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13 things to know about Atrial Fibrillation

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  • 13 things to know about Atrial Fibrillation

    Sensible advice from an electrophysiologist and endurance athlete, Dr. John Mandrola.

    "Here are 13 things I tell AF patients.
    1. I am sorry that you have AF. Welcome to the club, there are many members. (Three million Americans and counting.)
    2. I know how it feels.
    3. Your fatigue, shortness of breath and uneasiness in the chest are most likely related to your AF.
    4. AF may pass without treatment. Really.
    5. Important new work suggests AF is modifiable with lifestyle measures. As in you can help yourself.
    6. AF isn’t immediately life-threatening, though it feels so.
    7. Worrying about AF is like worrying about getting gray hair and wrinkles. Plus, excessive worry makes AF more likely to occur.
    8. Emergency rooms treat all AF in the same way. One hammer — often a big one.
    9. There is no “cure” for AF. (See #5)
    10. The treatment of AF can be worse than the disease.
    11. The worst (and most non-reversible) thing that can happen with AF is a stroke. For AF patients with more than one of these conditions: Age> 75, high blood pressure, diabetes, heart failure, or previous stroke, the only means of lowering stroke risk is to take an anticoagulant drug. Sorry about the skin bruises; a stroke is worse. Know you CHADS-VASc score.
    12. The treasure of AF ablation includes eliminating AF episodes without taking medicines. But AF ablation is not like squishing a blockage or doing a stress test. It will be hard on you. It works 60-80% of the time, has to be repeated one-third of the time and has a list of very serious complications.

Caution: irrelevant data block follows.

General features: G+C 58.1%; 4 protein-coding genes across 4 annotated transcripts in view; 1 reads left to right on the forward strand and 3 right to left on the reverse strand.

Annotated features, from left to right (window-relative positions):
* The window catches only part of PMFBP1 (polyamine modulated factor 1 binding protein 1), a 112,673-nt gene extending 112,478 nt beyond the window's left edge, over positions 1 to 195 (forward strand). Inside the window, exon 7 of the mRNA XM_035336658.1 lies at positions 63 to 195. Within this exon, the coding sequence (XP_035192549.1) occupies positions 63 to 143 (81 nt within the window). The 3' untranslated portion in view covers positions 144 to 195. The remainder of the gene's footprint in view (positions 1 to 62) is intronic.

13. If your AF heart rate is not excessive, it’s unlikely that you will develop heart failure. Likewise, if you have none of the 5 risks for stroke, or you take anti-coagulant drugs, AF is unlikely to cause a stroke. In these cases, you don’t have to take an AF-rhythm drug(s) or have an ablation. You can live with AF. You might not be as good as you were, but you will continue to be."

  • #2
    Hey John, thanks for the post.
    I read a handful of things a few months ago that made me think that I might have AFib. I wrote down the symptoms / my thoughts a while back but just can't seem to find the dang paper. I definitely experience what I think are palpatations/arrythmias occasionally, occasionally racing heart at inappropriate times (sitting), and infrequently I get persistent shortness of breath that seems inappropriate (ie, no exertion, just sitting). Last one might be stress related, but those three got me initially thinking about AFib.

    Anyway, I'm wondering if you have any thoughts or advice -- eg, are there some clear signs to look for? Is there anything in particular i should mention to my doc?
    I ask because (a) I know AFib can be serious, but (b) my doc visits always a bit rushed.

    Thanks for the post! Helpful info.


    • #3
      Here are the common symptoms of AFiB.

      I was fortunate that my AFIB got picked up in a routine exam, although I had no symptoms whatsoever. It’s still needs attention and potential treatment. Paroxysmal AFIB can be hard to confirm as it comes and goes.

      i would take your list of symptoms and make an appointment with your doc for that issue alone. Don’t try to cram it in with other issues as your doc is probably has a 15 minute time allotment. Saying “Oh by the way, as long as I’m here I think I might have AFIB” probably won’t get their attention. You should get an EKG and possibly a Holter Monitor. If your doctor won’t listen get a referral to a cardiologist or electrophysiologist.

      Consider getting a Kardia AFIB detector for your smartphone. It will allow you to email your doctor, or yourself, a tracing of your EKG. Print out the report each time you experience an episode and keep track for a few weeks prior to your doctor visit.


      • #4
        Thanks a bunch, John. I'll have to put that EKG device & one of their BP monitors on my wish list!


        • #5
          I agree. John helped me with my a fib as well. Good resources & information!